#19807
    mmHeather34
    Moderator

    That is so awesome that you got the Pure Romance dilators. These were the ones that I used while dilating as the glass ones weren’t created it. I really, really liked many things about them. The silicone material that they are made of was soft and made them more comfortable to insert. I also felt like I could liberally apply lubricant to them and it didn’t dry up. I also really, really liked the handles as it made it easier to insert, remove and reinsert at my comfort level. Please keep us updated as to how you find them and I will be happy to provide any dilating tips that I can think. Sending you big hugs today! :):):):)

    #19816
    Dr. Pacik
    Participant

    This is a valuable series of posts whether you are struggling with secondary or primary vaginismus. I agree that dilation is key to successful intercourse, once you overcome the fear and anxiety associated with penetration. It has been my experience that most women dilate incorrectly and this slows their progress. It is a mistake to go directly to the larger dilators. I recommend starting with a small dilator or better a finger to start the physiologic process of natural vaginal dilation which is a normal response to anticipated intercourse. This in association with getting wet makes intercourse easier. It is best to spend a few minutes dilating to the larger sizes, one size at a time to prepare the vagina for penile penetration. The number 7 and 8 glass dilators can be purchased individually at crystaldelights.com crystaldelights.com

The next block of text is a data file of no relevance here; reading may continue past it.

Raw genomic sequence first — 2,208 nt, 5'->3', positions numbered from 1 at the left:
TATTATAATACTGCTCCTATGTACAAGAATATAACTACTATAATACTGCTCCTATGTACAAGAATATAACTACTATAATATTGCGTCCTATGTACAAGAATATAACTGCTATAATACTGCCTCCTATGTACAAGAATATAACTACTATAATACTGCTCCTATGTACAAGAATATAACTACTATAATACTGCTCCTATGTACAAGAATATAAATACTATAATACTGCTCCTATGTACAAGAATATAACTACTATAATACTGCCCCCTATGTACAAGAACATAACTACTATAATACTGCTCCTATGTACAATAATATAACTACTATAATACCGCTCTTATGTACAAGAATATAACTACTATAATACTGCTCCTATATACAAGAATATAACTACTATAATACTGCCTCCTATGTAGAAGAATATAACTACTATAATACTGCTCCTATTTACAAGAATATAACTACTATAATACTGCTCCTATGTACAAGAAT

Once you have achieved an easier time with penetration you can move more quickly through the steps. Spooning is a comfortable position when first attempting intercourse because both partners are in a relaxed position.
    Congratulations on your success!!